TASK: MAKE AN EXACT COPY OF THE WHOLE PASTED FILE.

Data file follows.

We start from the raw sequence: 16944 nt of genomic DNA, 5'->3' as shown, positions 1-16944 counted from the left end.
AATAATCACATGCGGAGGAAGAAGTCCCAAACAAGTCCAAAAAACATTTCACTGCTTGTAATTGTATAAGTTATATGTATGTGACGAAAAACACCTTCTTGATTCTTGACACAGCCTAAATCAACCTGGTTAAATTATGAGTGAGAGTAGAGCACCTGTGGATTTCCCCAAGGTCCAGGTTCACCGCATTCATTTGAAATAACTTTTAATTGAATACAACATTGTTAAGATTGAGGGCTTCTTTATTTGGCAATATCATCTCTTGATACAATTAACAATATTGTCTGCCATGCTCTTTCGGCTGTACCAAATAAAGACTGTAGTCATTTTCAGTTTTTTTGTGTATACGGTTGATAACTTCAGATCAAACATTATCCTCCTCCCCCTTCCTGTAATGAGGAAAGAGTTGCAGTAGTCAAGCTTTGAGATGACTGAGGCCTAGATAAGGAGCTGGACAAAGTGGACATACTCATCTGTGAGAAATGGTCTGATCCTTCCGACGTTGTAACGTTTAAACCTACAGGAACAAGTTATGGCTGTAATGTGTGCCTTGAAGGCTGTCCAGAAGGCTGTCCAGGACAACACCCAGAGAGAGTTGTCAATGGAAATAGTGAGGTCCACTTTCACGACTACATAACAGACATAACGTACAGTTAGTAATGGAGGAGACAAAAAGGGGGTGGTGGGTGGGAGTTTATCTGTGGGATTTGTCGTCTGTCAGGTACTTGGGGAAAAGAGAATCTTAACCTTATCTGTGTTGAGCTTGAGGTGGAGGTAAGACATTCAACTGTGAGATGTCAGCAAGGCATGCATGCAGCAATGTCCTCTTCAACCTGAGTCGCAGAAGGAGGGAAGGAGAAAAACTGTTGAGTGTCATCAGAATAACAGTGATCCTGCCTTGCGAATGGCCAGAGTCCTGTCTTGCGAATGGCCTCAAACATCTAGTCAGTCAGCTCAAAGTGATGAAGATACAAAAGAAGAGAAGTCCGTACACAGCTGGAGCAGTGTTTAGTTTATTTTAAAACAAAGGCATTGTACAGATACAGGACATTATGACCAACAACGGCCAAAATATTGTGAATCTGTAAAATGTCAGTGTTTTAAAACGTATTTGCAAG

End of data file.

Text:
We start from the raw sequence: 16944 nt of genomic DNA, 5'->3' as shown, positions 1-16944 counted from the left end.
AATAATCACATGCGGAGGAAGAAGTCCCAAACAAGTCCAAAAAACATTTCACTGCTTGTAATTGTATAAGTTATATGTATGTGACGAAAAACACCTTCTTGATTCTTGACACAGCCTAAATCAACCTGGTTAAATTATGAGTGAGAGTAGAGCACCTGTGGATTTCCCCAAGGTCCAGGTTCACCGCATTCATTTGAAATAACTTTTAATTGAATACAACATTGTTAAGATTGAGGGCTTCTTTATTTGGCAATATCATCTCTTGATACAATTAACAATATTGTCTGCCATGCTCTTTCGGCTGTACCAAATAAAGACTGTAGTCATTTTCAGTTTTTTTGTGTATACGGTTGATAACTTCAGATCAAACATTATCCTCCTCCCCCTTCCTGTAATGAGGAAAGAGTTGCAGTAGTCAAGCTTTGAGATGACTGAGGCCTAGATAAGGAGCTGGACAAAGTGGACATACTCATCTGTGAGAAATGGTCTGATCCTTCCGACGTTGTAACGTTTAAACCTACAGGAACAAGTTATGGCTGTAATGTGTGCCTTGAAGGCTGTCCAGAAGGCTGTCCAGGACAACACCCAGAGAGAGTTGTCAATGGAAATAGTGAGGTCCACTTTCACGACTACATAACAGACATAACGTACAGTTAGTAATGGAGGAGACAAAAAGGGGGTGGTGGGTGGGAGTTTATCTGTGGGATTTGTCGTCTGTCAGGTACTTGGGGAAAAGAGAATCTTAACCTTATCTGTGTTGAGCTTGAGGTGGAGGTAAGACATTCAACTGTGAGATGTCAGCAAGGCATGCATGCAGCAATGTCCTCTTCAACCTGAGTCGCAGAAGGAGGGAAGGAGAAAAACTGTTGAGTGTCATCAGAATAACAGTGATCCTGCCTTGCGAATGGCCAGAGTCCTGTCTTGCGAATGGCCTCAAACATCTAGTCAGTCAGCTCAAAGTGATGAAGATACAAAAGAAGAGAAGTCCGTACACAGCTGGAGCAGTGTTTAGTTTATTTTAAAACAAAGGCATTGTACAGATACAGGACATTATGACCAACAACGGCCAAAATATTGTGAATCTGTAAAATGTCAGTGTTTTAAAACGTATTTGCAAG